The philanthropic shopping-cart race enters its eighth year.
By Carol Hilker|
Sets of five outrageously dressed characters frantically maneuver a shopping cart down Division Street and Wolcott Avenue in East Village. One is a group of Muppets; another, a gang of hot dogs. A band of paramedics wheels a Whitney Houston dummy in a shopping cart outfitted to look like a bathtub as onlookers cry, “Too soon, too soon!” They’re all past participants in the Chiditarod.
Now in its eighth year, the Chiditarod, whose name alludes to Alaska’s famed Iditarod Trail Sled Dog Race, is a 21-and-over charity event. On Saturday 2, teams of five will race shopping carts carrying 55 pounds of food to and from set destinations (in the past, they’ve usually been bars). All of the fund-raising happens before the bout, so on the day-of, teams get drunk, perform ridiculous skits and sing karaoke at check-in points. Finishing the race? Optional.
“There were two [Urban Iditarods] that existed prior to ours—San Francisco and New York—but neither race had a cause attached to it,” says founder Devin Breen, 32, a production-tools engineer who lives in Logan Square. “Chiditarod was the first Urban Iditarod to incorporate charity into the event.” Breen, who moonlights as a fire dancer, says he wanted to create an outlet for people to express their creativity. “We offer a platform for anyone to be an artist, regardless of their background and skill.”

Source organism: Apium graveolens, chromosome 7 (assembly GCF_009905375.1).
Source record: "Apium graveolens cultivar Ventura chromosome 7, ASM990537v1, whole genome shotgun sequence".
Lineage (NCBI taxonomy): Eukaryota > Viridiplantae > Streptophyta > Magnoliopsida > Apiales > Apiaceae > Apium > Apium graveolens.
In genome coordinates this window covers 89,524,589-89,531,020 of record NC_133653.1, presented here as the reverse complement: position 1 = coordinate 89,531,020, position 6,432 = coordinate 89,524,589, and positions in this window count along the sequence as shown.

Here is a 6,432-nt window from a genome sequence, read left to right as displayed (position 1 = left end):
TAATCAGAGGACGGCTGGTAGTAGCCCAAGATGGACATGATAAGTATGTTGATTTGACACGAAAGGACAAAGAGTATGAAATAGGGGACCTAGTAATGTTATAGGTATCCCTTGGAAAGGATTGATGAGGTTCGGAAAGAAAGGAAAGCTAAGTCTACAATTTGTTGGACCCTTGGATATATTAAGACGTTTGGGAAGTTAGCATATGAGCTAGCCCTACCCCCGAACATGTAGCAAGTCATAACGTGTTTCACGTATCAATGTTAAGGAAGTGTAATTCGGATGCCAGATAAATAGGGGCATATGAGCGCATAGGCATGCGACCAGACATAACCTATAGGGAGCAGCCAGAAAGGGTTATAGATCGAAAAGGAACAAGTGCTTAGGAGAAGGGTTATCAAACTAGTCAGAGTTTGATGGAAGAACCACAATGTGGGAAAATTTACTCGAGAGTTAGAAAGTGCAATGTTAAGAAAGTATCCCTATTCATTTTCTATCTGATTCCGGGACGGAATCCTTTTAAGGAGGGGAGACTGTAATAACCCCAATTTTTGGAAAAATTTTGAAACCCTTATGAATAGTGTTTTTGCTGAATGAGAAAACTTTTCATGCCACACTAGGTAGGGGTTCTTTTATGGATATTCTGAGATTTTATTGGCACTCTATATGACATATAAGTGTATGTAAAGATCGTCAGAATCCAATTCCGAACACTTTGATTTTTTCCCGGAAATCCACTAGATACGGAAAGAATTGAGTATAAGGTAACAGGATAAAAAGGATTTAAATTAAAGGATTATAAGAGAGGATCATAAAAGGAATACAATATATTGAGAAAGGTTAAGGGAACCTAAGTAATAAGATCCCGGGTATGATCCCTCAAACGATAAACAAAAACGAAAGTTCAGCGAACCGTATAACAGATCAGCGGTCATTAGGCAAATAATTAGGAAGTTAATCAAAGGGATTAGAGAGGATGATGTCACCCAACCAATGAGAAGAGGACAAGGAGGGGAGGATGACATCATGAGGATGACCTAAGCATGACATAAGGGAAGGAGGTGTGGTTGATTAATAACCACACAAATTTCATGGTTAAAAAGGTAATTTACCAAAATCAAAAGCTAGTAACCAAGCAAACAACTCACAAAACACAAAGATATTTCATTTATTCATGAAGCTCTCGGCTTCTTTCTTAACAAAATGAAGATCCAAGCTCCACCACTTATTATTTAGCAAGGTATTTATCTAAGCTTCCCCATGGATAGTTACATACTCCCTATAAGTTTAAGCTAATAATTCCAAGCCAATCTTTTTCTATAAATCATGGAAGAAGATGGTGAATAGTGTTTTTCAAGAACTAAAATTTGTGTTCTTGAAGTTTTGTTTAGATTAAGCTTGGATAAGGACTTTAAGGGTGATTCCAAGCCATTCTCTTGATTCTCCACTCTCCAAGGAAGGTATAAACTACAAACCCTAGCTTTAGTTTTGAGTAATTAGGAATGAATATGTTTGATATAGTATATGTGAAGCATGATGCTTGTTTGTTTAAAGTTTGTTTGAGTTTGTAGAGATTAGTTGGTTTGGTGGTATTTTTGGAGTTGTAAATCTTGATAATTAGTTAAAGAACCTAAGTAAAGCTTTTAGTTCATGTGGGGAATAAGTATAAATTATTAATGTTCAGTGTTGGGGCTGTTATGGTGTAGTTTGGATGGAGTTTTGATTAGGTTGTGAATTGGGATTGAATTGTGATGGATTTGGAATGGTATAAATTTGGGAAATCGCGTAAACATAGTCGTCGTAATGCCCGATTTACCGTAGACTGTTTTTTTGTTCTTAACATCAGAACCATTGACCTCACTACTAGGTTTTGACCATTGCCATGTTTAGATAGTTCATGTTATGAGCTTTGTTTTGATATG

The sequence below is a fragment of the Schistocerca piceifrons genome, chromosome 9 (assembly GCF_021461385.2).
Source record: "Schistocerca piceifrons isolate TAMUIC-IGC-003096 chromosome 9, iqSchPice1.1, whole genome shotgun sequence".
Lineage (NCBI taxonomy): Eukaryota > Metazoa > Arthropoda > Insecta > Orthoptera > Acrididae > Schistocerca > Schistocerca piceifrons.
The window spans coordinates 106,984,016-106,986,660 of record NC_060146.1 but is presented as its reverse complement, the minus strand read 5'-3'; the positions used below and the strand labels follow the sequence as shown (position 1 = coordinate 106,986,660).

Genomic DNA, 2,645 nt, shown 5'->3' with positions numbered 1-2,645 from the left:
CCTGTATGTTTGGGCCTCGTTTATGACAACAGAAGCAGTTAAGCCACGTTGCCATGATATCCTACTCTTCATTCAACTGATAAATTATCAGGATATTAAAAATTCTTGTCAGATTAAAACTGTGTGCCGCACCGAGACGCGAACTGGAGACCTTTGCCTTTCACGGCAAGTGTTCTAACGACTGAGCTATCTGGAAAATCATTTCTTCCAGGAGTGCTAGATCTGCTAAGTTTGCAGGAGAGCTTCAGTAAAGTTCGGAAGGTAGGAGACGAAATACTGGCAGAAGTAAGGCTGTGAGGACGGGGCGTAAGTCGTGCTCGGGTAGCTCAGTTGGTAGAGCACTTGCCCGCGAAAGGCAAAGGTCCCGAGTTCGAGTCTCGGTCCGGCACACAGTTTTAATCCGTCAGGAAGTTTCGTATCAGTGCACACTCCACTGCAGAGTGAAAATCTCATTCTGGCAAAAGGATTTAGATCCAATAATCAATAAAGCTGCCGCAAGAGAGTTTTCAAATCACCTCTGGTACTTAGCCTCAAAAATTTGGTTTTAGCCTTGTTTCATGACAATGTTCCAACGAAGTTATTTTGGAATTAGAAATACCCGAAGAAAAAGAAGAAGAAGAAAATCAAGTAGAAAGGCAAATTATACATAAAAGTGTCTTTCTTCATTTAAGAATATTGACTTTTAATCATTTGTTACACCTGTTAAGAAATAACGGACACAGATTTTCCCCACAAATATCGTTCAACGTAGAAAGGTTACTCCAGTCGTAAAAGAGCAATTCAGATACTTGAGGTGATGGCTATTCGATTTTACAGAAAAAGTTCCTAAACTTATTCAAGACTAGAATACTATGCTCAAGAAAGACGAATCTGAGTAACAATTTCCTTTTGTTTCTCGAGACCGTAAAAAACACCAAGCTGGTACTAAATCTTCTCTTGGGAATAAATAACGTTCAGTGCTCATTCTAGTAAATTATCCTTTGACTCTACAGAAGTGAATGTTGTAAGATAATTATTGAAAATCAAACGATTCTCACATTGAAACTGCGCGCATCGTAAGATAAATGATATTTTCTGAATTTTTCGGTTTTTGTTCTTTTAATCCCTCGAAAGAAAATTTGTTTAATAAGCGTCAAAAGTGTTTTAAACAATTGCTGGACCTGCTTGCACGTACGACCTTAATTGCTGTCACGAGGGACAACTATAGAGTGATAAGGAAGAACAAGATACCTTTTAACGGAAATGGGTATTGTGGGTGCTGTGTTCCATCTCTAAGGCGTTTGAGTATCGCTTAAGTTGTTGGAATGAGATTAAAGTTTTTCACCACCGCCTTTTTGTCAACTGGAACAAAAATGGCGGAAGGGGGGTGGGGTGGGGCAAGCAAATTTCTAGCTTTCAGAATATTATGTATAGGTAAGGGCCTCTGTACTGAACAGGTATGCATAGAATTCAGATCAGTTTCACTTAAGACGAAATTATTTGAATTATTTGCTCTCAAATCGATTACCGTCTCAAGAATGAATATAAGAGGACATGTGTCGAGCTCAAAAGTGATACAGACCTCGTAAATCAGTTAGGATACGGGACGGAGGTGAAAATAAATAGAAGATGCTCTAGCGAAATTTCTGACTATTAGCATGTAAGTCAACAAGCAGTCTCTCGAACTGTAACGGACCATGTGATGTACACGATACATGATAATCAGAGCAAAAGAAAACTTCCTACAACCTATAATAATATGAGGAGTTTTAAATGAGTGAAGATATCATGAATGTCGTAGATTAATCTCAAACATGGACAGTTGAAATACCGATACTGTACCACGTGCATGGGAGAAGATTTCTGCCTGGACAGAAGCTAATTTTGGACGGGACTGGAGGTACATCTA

To date, Chiditarod’s participants have collected 75,000 pounds of food and raised $40,000, which have benefited organizations like the Chicago Anti-Hunger Federation, the Cottage Grove Heights Community Coalition and the Greater Chicago Food Depository. It’s become a venerable tradition for people like Liz Lux, 32, a Rogers Park resident and seven-year member of the team 3 Girls, a ’Stache and a Tail, 7th Ed. She joined her first Chiditarod after a friend saw the event and thought it would be a good way to advertise his website, Drinktown.com. They dressed up as vodka bottles. “He brought his iPad and speakers, and it was just disastrous,” Lux says. “But it was hilarious.”
Action-Squad is one of the most respected Chiditarod teams, thanks to the craftsmanship it puts into its carts, like its Wild West–themed stagecoach in 2011. Last year, Action-Squad won Best in Show and People’s Choice for its smoke-breathing dragon cart. (Other Chiditarod awards include Best Art Cart, Most Epic Fund-raiser, Most Food and Best Bribe.) Action-Squad is also the second biggest fund-raiser in Chiditarod history, having raised $9,363 over the last two years. (Team Derailers is No. 1 with $11,150.)
While many teams work on their carts sporadically, for Action-Squad it’s a part-time job. “We get together every Saturday from January 1 to race day [to work on our cart],” says Ryan Engblom, 35, of Lincoln Square. “Even our planning meeting was six hours long.” In their workshop—team captain Jeff Dzyacky’s West Rogers Park garage—a plank from their 2011 stagecoach sits beside the dragon’s head. “The dragon’s eyes glow red when the batteries are in them,” Dzyacky, 40, says. He’s tight-lipped about their 2013 theme, but he insists, “We have to make it as good as possible, because if it’s not cool, then why did we work on it for two full months?”
The Chiditarod starts at the corner of Wolcott Avenue and Hubbard Street Saturday 2 at noon. Visit chiditarod.org for more information.